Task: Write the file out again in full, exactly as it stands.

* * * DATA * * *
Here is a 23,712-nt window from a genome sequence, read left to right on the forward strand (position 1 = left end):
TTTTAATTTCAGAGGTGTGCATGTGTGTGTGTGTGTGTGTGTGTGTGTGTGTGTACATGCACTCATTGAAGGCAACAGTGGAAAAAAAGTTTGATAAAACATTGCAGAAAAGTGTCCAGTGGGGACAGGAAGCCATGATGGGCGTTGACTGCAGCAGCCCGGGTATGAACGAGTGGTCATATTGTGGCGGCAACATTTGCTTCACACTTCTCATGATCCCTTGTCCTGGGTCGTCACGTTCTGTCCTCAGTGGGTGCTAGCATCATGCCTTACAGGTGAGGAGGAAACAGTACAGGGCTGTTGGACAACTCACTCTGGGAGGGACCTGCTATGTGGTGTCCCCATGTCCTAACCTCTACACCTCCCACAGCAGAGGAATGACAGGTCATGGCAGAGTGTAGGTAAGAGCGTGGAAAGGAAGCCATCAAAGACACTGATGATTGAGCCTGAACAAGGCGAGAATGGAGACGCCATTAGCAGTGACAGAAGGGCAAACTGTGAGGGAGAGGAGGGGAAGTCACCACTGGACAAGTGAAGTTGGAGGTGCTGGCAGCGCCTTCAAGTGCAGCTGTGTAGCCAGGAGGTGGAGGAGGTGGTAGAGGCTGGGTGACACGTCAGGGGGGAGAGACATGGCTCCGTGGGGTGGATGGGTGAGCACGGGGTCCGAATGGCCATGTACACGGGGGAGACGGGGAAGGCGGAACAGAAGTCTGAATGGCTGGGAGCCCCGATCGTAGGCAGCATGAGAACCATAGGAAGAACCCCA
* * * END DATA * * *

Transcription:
Here is a 23,712-nt window from a genome sequence, read left to right on the forward strand (position 1 = left end):
TTTTAATTTCAGAGGTGTGCATGTGTGTGTGTGTGTGTGTGTGTGTGTGTGTGTACATGCACTCATTGAAGGCAACAGTGGAAAAAAAGTTTGATAAAACATTGCAGAAAAGTGTCCAGTGGGGACAGGAAGCCATGATGGGCGTTGACTGCAGCAGCCCGGGTATGAACGAGTGGTCATATTGTGGCGGCAACATTTGCTTCACACTTCTCATGATCCCTTGTCCTGGGTCGTCACGTTCTGTCCTCAGTGGGTGCTAGCATCATGCCTTACAGGTGAGGAGGAAACAGTACAGGGCTGTTGGACAACTCACTCTGGGAGGGACCTGCTATGTGGTGTCCCCATGTCCTAACCTCTACACCTCCCACAGCAGAGGAATGACAGGTCATGGCAGAGTGTAGGTAAGAGCGTGGAAAGGAAGCCATCAAAGACACTGATGATTGAGCCTGAACAAGGCGAGAATGGAGACGCCATTAGCAGTGACAGAAGGGCAAACTGTGAGGGAGAGGAGGGGAAGTCACCACTGGACAAGTGAAGTTGGAGGTGCTGGCAGCGCCTTCAAGTGCAGCTGTGTAGCCAGGAGGTGGAGGAGGTGGTAGAGGCTGGGTGACACGTCAGGGGGGAGAGACATGGCTCCGTGGGGTGGATGGGTGAGCACGGGGTCCGAATGGCCATGTACACGGGGGAGACGGGGAAGGCGGAACAGAAGTCTGAATGGCTGGGAGCCCCGATCGTAGGCAGCATGAGAACCATAGGAAGAACCCCA